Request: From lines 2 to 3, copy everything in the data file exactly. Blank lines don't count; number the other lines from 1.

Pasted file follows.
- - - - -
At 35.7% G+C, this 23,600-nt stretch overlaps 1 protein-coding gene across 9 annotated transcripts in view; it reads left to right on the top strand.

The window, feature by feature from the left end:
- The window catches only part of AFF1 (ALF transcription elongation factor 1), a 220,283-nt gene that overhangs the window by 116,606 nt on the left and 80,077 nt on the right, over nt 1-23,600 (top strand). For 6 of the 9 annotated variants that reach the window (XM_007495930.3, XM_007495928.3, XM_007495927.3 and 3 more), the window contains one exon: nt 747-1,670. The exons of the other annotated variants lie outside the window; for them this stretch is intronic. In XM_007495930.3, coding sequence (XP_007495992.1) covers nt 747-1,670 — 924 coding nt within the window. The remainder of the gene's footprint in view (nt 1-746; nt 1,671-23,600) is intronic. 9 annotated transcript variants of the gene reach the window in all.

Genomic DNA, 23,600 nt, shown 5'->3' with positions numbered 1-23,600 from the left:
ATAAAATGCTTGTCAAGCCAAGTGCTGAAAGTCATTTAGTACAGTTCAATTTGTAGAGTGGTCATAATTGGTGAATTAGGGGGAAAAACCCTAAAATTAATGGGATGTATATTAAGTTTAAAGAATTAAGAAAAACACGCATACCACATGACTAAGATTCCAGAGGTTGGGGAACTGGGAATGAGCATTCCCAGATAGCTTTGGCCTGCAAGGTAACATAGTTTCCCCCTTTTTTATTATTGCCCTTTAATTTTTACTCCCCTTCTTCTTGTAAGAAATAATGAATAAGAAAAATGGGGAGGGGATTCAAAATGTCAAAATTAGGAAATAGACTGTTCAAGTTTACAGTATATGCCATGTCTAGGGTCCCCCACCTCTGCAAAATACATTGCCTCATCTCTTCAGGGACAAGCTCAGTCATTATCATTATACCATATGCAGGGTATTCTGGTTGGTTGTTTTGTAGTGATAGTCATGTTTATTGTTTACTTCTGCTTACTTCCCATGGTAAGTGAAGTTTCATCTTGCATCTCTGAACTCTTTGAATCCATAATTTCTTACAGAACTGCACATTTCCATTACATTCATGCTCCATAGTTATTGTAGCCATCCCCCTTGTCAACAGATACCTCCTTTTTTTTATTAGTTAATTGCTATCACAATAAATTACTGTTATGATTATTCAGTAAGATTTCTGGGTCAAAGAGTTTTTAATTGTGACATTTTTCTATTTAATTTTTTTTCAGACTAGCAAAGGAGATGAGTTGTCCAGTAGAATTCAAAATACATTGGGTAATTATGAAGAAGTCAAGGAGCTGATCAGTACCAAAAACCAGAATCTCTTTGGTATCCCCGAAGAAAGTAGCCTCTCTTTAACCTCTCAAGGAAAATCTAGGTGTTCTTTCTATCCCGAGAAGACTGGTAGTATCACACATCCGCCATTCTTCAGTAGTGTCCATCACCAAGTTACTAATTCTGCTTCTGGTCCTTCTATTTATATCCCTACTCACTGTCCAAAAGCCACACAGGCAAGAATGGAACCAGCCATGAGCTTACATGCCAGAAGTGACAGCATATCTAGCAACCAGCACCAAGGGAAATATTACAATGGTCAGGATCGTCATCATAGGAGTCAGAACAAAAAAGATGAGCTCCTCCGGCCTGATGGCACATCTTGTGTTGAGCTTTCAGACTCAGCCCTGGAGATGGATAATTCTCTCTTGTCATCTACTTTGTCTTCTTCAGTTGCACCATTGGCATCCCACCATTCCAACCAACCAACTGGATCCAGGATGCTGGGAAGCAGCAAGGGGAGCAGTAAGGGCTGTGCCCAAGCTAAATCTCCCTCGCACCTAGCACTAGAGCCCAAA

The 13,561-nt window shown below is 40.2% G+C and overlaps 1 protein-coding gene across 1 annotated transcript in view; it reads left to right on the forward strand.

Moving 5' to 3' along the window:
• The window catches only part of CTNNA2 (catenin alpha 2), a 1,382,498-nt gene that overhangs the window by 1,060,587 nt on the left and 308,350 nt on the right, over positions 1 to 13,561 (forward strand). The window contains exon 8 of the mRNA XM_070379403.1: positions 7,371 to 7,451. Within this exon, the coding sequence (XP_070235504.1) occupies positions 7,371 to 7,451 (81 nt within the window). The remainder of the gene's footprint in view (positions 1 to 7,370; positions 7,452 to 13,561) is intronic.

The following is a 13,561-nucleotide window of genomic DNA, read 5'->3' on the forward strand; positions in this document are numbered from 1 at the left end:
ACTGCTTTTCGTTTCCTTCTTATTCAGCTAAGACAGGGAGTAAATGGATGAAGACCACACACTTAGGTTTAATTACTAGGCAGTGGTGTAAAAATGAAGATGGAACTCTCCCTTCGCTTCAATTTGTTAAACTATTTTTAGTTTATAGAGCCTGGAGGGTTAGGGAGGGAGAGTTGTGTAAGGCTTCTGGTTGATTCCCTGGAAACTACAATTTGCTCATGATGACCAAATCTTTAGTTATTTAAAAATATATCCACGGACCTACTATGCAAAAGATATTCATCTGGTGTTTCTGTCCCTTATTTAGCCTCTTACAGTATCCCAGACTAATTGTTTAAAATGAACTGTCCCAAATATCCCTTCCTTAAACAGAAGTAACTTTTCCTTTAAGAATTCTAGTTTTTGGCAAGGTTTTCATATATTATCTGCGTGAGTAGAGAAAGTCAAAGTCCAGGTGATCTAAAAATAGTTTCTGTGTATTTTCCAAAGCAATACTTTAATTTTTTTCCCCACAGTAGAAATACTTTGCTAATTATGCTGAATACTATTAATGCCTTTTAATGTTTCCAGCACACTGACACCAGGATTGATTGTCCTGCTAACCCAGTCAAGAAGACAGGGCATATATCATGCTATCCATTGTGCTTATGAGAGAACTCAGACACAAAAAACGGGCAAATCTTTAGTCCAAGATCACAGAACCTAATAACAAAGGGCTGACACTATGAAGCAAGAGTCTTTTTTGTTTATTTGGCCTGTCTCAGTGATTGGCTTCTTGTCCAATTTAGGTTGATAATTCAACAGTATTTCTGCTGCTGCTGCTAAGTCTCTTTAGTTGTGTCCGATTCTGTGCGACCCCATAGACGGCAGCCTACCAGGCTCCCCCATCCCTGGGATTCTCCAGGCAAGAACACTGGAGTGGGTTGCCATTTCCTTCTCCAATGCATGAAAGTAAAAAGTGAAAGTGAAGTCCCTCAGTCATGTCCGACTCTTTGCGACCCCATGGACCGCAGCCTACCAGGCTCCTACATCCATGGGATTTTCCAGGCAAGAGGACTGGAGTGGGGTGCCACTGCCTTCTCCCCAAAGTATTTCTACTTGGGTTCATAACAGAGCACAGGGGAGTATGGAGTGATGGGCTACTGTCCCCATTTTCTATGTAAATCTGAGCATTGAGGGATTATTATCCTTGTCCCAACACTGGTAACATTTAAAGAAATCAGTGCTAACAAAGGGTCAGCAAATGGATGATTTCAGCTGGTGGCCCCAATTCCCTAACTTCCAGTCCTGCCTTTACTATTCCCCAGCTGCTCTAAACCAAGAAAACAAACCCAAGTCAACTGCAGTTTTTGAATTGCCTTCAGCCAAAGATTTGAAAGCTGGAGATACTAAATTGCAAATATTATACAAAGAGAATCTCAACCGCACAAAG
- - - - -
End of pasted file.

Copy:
The window, feature by feature from the left end:
- The window catches only part of AFF1 (ALF transcription elongation factor 1), a 220,283-nt gene that overhangs the window by 116,606 nt on the left and 80,077 nt on the right, over nt 1-23,600 (top strand). For 6 of the 9 annotated variants that reach the window (XM_007495930.3, XM_007495928.3, XM_007495927.3 and 3 more), the window contains one exon: nt 747-1,670. The exons of the other annotated variants lie outside the window; for them this stretch is intronic. In XM_007495930.3, coding sequence (XP_007495992.1) covers nt 747-1,670 — 924 coding nt within the window. The remainder of the gene's footprint in view (nt 1-746; nt 1,671-23,600) is intronic. 9 annotated transcript variants of the gene reach the window in all.